The comfort zone was found to be acceptable to 90% of test subjects drawn from a range of age groups and genders, with work and life-styles involving varying levels of activity and clothing.  An air conditioning system that establishes and maintains indoor conditions within this zone will provide thermal comfort for 90% of the population.  It will produce a neutral sensation–occupants will feel neither too hot nor too cold.

The ability of the air conditioner to remove moisture (latent capacity) is lowest at the beginning of the air conditioner cycle.  The moisture removed from the indoor air is dependent upon the indoor coil temperature being below the dew-point temperature of the air.  The moistures then wets the indoor coil and, should the unit run long enough, will begin to flow off the coil and be removed out of the condensate drain.  For short cycles, the coil does not have time to operate at the low temperature and when the unit stops, the moisture on the coil evaporates back into the indoor air.  Thus, in mixed humid climates like Virginia, a properly sized air conditioner will do a far better job of removing moisture from the air than oversized units which would not remove enough moisture to prevent it from being cold and clammy.

The ASHRAE cooling design temperature for Richmond, Virginia (based on a thirty year average) is 91°F.  At this design temperature a properly sized air conditioner should run 100% of the time and should maintain indoor environmental condition within the range of the “Comfort Zone”.  Occasionally there may be periods when outdoor conditions exceed the design criteria and properly sized systems may have problems maintaining set-point temperatures. However, this would not warrant increasing sizing because it would create problems associated with short cycling, i.e., high relative humidity levels, poor indoor air quality, high operating costs, and decreased system life.

Showcase Single Family Builder
Luke Construction

Luke Construction incorporates whole system approach to achieve EarthCraft Gold Certification

                David Luke recently completed his third EarthCraft House and his second certified EarthCraft Gold™ home.  The home, located off of Carolina Avenue in Virginia Beach, earned a HERS index of 35–one of the lowest ratings EarthCraft Virginia has seen to date.  This design/build led to a home that consumes 65% less energy compared the same house built to the IECC 2004.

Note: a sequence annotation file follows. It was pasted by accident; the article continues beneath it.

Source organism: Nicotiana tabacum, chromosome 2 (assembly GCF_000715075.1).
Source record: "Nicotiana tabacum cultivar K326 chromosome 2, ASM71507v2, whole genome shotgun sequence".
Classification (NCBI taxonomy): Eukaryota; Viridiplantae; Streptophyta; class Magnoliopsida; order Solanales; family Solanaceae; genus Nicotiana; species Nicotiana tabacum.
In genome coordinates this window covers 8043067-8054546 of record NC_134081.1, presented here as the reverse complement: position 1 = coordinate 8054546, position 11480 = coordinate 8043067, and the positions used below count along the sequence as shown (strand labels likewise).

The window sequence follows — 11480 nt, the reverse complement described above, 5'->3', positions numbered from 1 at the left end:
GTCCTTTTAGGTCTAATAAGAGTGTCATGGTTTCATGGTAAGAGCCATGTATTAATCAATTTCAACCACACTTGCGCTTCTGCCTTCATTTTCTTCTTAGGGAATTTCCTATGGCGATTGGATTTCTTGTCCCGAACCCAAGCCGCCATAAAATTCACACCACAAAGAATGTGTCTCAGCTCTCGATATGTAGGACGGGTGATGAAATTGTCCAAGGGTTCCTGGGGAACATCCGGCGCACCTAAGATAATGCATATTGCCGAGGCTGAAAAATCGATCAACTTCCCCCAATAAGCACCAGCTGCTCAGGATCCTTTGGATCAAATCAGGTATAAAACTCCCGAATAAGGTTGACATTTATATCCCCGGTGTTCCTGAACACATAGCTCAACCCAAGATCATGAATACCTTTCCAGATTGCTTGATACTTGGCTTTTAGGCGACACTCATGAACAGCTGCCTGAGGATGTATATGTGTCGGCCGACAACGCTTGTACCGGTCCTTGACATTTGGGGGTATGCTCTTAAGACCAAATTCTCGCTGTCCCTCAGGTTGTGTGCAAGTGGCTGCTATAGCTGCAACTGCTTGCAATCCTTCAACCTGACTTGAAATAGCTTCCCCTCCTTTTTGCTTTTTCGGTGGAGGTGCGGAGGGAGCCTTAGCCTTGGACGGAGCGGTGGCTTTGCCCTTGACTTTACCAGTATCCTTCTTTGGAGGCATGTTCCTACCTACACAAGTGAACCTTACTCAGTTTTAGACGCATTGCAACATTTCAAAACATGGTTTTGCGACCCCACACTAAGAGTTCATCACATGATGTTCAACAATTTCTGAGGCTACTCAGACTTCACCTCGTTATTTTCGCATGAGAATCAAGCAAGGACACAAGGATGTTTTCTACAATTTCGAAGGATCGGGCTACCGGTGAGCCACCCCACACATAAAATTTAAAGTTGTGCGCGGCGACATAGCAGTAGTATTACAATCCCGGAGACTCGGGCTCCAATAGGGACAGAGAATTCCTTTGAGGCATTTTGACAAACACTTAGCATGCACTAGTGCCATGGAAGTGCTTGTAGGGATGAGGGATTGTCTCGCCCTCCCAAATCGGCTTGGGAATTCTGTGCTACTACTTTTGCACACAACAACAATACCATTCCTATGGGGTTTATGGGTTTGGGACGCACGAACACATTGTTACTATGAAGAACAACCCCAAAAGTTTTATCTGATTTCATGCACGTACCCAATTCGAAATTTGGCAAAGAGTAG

Some of the energy efficient features that led to such a high performance building include:

  • Insulated Concrete Forms (ICF) for the foundation and above grade walls with a total wall assembly value of R-30
  • conditioned crawlspace
  • high performance windows (0.32 U-value, 0.33 solar heat gain coefficient)
  • closed cell foam in the roofline to achieve a R-38 roof system
  • 0.85 EF instantaneous gas hot water heater
  • 16 SEER 8.5 HSPF HVAC systems with variable speed air handlers
  • programmable thermostats
  • Energy Star appliances

·         ductwork – the ICF house allows for all HVAC equipment and ductwork to be located in conditioned space, contributing to mechanical systems that perform at higher efficiencies as well as reduce duct leakage outside building envelope (less than 4% duct leakage outside the building envelop). 

Homeowners Jim and Debbie Flanagan are thrilled with their new home.  This is the 2nd EarthCraft Home that Luke Construction has built for them and they plan to use David in the near future.  Jim and Debbie add, “An EarthCraft House is one of the most high-performance, durable and resource-efficient homes you can buy… We will be using Luke Construction again this fall for our next project.”


Jim and Debbie Flanagan’s EarthCraft Gold™ ICF home built by Luke Construction.  The home earned an HERS index: 35

Multifamily Project:
The Windy Hill Foundation and TM Associates earn Energy Star Award for Levis Hill House

The Windy Hill Foundation and TM Associates’ Levis Hill House was certified under the EarthCraft Multifamily New Construction Program was recently recognized by the U.S. Environmental Protection Agency and US Department of Housing and Urban Development.  The Windy Hill Foundation received the Regional Energy Star Award for Excellence in Energy-Efficient Affordable Housing for the 20 unit Elderly Housing project located in Middleburg, Virginia.  Notable features of the project include: